North and North East Asia
To the north and east of China, the main forces are Russia, Japan, South Korea and Taiwan. The US has therefore engaged in series of diplomatic and military interventions aimed at stoking up tensions and trying to tie these countries together into an anti-China alliance – a project in which it has had only mixed success.
South Korea (ROK) is entirely tied into the US’s system of alliances and is militarily dependent on the US – with 28 US army and air bases in the country and over 28,000 US troops permanently stationed there. Despite occasional disputes – most recently over the allegation that the US buried quantities of Agent Orange beneath one of its bases after the Vietnam War – essentially South Korea’s government strategically implements the US’s decisions on foreign policy. The US therefore initially decided that the Korean peninsular looked a promising area for heightening an aggressive policy against China.
The first phase of this US new offensive against China, therefore, involved trying to whip up tensions in the Korean peninsula, with sabre-rattling against North Korea, including several incidents involving exchange of fire, and staging provocative US-ROK military exercises in the Sea of Japan. New military exercises are planned, but the US aim of winding up the situation in the region cannot rely exclusively on South Korea – which is too small to pose a significant problem for China militarily.
Japan is therefore even more crucial than South Korea in US strategy towards China in North-East Asia. Like South Korea, Japan is militarily dependent on the US, including as a result of the constraints on Japanese re-armament imposed after the World War Two. The US has 23 military bases in Japan. Some of these have become controversial in Japan, particularly the Okinawa base, which has been subject to an on-going campaign for its removal. Various Japanese politicians have made populist promises to close the base – for example, Prime Minister Hatoyama was elected on such a pledge in 2010 and lasted only eight months in office after reneging on it. But all opposition to the base has foundered on US refusal to compromise and Japanese imperialism’s refusal to fall out with its most powerful ally.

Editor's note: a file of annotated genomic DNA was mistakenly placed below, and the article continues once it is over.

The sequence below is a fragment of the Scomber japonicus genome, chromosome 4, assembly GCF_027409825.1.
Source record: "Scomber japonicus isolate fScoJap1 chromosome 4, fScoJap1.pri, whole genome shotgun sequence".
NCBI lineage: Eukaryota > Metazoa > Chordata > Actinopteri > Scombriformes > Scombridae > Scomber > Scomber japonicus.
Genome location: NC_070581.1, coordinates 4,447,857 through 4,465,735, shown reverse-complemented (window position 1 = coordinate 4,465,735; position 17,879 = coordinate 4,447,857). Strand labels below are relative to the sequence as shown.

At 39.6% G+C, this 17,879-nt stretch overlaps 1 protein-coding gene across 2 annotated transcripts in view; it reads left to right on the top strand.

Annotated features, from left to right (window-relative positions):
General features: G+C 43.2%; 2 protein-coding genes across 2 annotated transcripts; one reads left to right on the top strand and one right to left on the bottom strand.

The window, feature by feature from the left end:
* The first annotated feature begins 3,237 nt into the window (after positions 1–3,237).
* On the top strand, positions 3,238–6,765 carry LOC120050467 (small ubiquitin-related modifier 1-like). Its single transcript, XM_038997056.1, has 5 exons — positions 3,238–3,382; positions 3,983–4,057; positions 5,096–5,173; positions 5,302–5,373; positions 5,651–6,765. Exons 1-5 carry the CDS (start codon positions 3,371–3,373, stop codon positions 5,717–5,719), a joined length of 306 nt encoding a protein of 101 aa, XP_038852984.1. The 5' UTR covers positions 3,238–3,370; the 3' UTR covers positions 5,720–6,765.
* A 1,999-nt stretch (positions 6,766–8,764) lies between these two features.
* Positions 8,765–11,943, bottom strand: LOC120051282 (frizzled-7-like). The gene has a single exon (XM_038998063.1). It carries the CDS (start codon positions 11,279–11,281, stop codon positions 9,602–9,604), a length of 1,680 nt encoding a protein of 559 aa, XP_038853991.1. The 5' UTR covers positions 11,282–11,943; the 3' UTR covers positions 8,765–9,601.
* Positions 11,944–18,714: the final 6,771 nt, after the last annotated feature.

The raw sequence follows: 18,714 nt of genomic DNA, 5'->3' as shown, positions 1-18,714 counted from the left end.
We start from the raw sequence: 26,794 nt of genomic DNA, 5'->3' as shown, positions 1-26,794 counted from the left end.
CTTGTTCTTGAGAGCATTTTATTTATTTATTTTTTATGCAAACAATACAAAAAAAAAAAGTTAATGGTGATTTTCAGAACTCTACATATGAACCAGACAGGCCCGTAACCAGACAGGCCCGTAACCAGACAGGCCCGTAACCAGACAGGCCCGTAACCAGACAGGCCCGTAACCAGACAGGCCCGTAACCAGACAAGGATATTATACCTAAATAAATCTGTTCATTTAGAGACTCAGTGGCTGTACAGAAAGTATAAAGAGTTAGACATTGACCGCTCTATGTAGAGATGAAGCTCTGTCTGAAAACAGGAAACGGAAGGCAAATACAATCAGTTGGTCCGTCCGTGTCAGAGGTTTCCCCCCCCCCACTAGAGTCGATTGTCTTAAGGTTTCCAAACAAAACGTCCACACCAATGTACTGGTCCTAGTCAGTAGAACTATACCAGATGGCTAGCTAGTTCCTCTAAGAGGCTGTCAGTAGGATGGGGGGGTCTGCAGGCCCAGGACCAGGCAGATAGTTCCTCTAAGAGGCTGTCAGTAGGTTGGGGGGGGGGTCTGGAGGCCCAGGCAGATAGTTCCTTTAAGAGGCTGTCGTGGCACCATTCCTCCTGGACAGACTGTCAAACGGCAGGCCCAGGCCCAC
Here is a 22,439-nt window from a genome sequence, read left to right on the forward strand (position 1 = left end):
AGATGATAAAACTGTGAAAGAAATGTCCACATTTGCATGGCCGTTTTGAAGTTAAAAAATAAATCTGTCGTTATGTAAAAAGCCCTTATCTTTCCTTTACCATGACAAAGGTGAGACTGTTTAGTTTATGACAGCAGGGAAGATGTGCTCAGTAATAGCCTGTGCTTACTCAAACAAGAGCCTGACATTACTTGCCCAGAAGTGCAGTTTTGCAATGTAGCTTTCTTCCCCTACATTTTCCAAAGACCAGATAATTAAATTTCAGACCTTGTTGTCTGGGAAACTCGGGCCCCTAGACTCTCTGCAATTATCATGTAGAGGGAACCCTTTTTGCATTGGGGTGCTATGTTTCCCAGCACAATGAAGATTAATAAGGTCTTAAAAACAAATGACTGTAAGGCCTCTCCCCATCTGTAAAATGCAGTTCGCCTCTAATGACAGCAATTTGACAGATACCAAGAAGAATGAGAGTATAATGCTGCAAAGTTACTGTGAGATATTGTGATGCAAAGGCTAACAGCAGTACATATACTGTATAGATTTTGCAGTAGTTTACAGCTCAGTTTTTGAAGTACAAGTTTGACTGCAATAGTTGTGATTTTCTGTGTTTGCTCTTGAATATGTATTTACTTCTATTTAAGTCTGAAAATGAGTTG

Until recently Japan’s military policy after 1945 had been primarily directed against Russia – as part of the Cold War axis with the West against the Soviet Union. Therefore Japan’s key bases and main military deployment were in the north of the country. Significantly, in December 2010 Japan announced in the outcome of a strategic defence review that in future it will reorient its military focus to confronting China, with defences scaled down in the north and refocused in the south. The review also strengthened the military alliance with the US, which it described as ‘indispensable’.
This decision, undoubtedly at the behest of the US, was parallelled by deteriorating relations between Japan and China over the disputed Diaoyu islands in the East China Sea, which in 2010 led to Japan detaining a Chinese trawler boat captain for 17 days for allegedly ramming a Japanese coast guard vessel. The US’s absurd offer to be a ‘neutral’ third party mediator in the dispute was roundly rejected by China.
The Diaoyu islands are also claimed by Taiwan, which has recently run into its own dispute with Japan in the area, when a group of activists protesting in support of Taiwan’s claim to the sovereignty over the islands, were confronted by Japanese coastguards. China supported Taiwan in this dispute with Japan.
This incident underlines some complications the US is also experiencing in its relations with Taiwan.
On the one hand, Taiwan has been entirely reliant on the US militarily. Taiwan is a clear historical part of China to which the defeated Kuomintang fled after the 1949 Chinese Revolution. Even the US does not recognise its independent status from China – which is of course also completely rejected by China. Taiwan’s dependence on the US was underlined when in January 2010 the US announced it intended to sell it $6.4bn of antimissile systems, helicopters and other military equipment – provoking protest from China. Taiwan’s total dependence on the US ties it into the anti-China military and diplomatic efforts of US imperialism in the area.